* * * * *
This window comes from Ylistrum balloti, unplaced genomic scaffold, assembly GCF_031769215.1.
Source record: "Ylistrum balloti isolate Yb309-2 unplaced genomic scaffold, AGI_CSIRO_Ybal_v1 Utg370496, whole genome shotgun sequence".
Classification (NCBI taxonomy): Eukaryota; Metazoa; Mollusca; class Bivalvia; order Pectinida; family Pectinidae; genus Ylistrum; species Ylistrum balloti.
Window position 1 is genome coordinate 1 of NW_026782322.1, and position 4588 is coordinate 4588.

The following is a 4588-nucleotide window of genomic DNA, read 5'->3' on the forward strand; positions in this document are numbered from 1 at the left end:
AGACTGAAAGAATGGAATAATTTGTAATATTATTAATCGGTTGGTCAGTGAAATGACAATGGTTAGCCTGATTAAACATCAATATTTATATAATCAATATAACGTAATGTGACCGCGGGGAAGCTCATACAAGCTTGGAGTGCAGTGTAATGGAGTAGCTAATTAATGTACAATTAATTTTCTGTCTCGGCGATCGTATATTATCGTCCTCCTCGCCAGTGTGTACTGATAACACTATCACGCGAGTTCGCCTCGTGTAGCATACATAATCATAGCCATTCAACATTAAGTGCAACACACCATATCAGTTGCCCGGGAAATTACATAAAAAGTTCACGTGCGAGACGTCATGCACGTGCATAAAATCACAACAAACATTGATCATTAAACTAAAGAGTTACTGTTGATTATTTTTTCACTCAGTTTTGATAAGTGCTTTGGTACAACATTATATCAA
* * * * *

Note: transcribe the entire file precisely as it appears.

This window comes from Ylistrum balloti, unplaced genomic scaffold, assembly GCF_031769215.1.
Source record: "Ylistrum balloti isolate Yb309-2 unplaced genomic scaffold, AGI_CSIRO_Ybal_v1 Utg370496, whole genome shotgun sequence".
Classification (NCBI taxonomy): Eukaryota; Metazoa; Mollusca; class Bivalvia; order Pectinida; family Pectinidae; genus Ylistrum; species Ylistrum balloti.
Window position 1 is genome coordinate 1 of NW_026782322.1, and position 4588 is coordinate 4588.

The following is a 4588-nucleotide window of genomic DNA, read 5'->3' on the forward strand; positions in this document are numbered from 1 at the left end:
AGACTGAAAGAATGGAATAATTTGTAATATTATTAATCGGTTGGTCAGTGAAATGACAATGGTTAGCCTGATTAAACATCAATATTTATATAATCAATATAACGTAATGTGACCGCGGGGAAGCTCATACAAGCTTGGAGTGCAGTGTAATGGAGTAGCTAATTAATGTACAATTAATTTTCTGTCTCGGCGATCGTATATTATCGTCCTCCTCGCCAGTGTGTACTGATAACACTATCACGCGAGTTCGCCTCGTGTAGCATACATAATCATAGCCATTCAACATTAAGTGCAACACACCATATCAGTTGCCCGGGAAATTACATAAAAAGTTCACGTGCGAGACGTCATGCACGTGCATAAAATCACAACAAACATTGATCATTAAACTAAAGAGTTACTGTTGATTATTTTTTCACTCAGTTTTGATAAGTGCTTTGGTACAACATTATATCAA